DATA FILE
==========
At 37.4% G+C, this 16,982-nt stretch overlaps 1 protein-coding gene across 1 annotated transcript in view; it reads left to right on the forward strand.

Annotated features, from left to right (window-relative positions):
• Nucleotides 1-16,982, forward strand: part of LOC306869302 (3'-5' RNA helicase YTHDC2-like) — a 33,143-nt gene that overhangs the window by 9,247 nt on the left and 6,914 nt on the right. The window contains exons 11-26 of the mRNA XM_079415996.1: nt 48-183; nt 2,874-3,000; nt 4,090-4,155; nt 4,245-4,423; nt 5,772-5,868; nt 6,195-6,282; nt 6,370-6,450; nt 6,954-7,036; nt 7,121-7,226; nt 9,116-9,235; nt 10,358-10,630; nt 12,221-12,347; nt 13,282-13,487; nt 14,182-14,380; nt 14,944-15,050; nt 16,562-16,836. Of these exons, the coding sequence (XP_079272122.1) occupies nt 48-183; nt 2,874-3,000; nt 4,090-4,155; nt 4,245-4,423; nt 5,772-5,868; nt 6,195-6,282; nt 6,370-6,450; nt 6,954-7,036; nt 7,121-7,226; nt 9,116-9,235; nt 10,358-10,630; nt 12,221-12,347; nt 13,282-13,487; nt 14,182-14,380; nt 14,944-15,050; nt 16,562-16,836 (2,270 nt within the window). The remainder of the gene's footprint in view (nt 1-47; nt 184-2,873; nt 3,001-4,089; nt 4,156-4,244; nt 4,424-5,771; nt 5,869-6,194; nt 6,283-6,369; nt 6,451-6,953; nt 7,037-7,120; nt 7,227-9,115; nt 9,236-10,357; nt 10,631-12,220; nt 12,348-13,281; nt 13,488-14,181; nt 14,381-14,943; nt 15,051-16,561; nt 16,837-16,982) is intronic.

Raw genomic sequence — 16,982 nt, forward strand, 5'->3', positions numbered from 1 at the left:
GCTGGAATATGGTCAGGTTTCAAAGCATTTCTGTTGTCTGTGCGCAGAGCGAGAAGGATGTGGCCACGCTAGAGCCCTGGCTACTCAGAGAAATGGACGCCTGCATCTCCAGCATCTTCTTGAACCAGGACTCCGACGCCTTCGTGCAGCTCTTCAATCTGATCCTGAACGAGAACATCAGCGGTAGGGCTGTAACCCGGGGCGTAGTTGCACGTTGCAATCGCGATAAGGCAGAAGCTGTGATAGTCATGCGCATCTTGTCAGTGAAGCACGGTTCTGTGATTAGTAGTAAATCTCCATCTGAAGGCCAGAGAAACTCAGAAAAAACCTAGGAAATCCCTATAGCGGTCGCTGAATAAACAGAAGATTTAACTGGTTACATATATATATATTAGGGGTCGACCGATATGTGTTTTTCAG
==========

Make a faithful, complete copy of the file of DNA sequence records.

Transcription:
At 37.4% G+C, this 16,982-nt stretch overlaps 1 protein-coding gene across 1 annotated transcript in view; it reads left to right on the forward strand.

Annotated features, from left to right (window-relative positions):
• Nucleotides 1-16,982, forward strand: part of LOC306869302 (3'-5' RNA helicase YTHDC2-like) — a 33,143-nt gene that overhangs the window by 9,247 nt on the left and 6,914 nt on the right. The window contains exons 11-26 of the mRNA XM_079415996.1: nt 48-183; nt 2,874-3,000; nt 4,090-4,155; nt 4,245-4,423; nt 5,772-5,868; nt 6,195-6,282; nt 6,370-6,450; nt 6,954-7,036; nt 7,121-7,226; nt 9,116-9,235; nt 10,358-10,630; nt 12,221-12,347; nt 13,282-13,487; nt 14,182-14,380; nt 14,944-15,050; nt 16,562-16,836. Of these exons, the coding sequence (XP_079272122.1) occupies nt 48-183; nt 2,874-3,000; nt 4,090-4,155; nt 4,245-4,423; nt 5,772-5,868; nt 6,195-6,282; nt 6,370-6,450; nt 6,954-7,036; nt 7,121-7,226; nt 9,116-9,235; nt 10,358-10,630; nt 12,221-12,347; nt 13,282-13,487; nt 14,182-14,380; nt 14,944-15,050; nt 16,562-16,836 (2,270 nt within the window). The remainder of the gene's footprint in view (nt 1-47; nt 184-2,873; nt 3,001-4,089; nt 4,156-4,244; nt 4,424-5,771; nt 5,869-6,194; nt 6,283-6,369; nt 6,451-6,953; nt 7,037-7,120; nt 7,227-9,115; nt 9,236-10,357; nt 10,631-12,220; nt 12,348-13,281; nt 13,488-14,181; nt 14,381-14,943; nt 15,051-16,561; nt 16,837-16,982) is intronic.

Raw genomic sequence — 16,982 nt, forward strand, 5'->3', positions numbered from 1 at the left:
GCTGGAATATGGTCAGGTTTCAAAGCATTTCTGTTGTCTGTGCGCAGAGCGAGAAGGATGTGGCCACGCTAGAGCCCTGGCTACTCAGAGAAATGGACGCCTGCATCTCCAGCATCTTCTTGAACCAGGACTCCGACGCCTTCGTGCAGCTCTTCAATCTGATCCTGAACGAGAACATCAGCGGTAGGGCTGTAACCCGGGGCGTAGTTGCACGTTGCAATCGCGATAAGGCAGAAGCTGTGATAGTCATGCGCATCTTGTCAGTGAAGCACGGTTCTGTGATTAGTAGTAAATCTCCATCTGAAGGCCAGAGAAACTCAGAAAAAACCTAGGAAATCCCTATAGCGGTCGCTGAATAAACAGAAGATTTAACTGGTTACATATATATATATTAGGGGTCGACCGATATGTGTTTTTCAG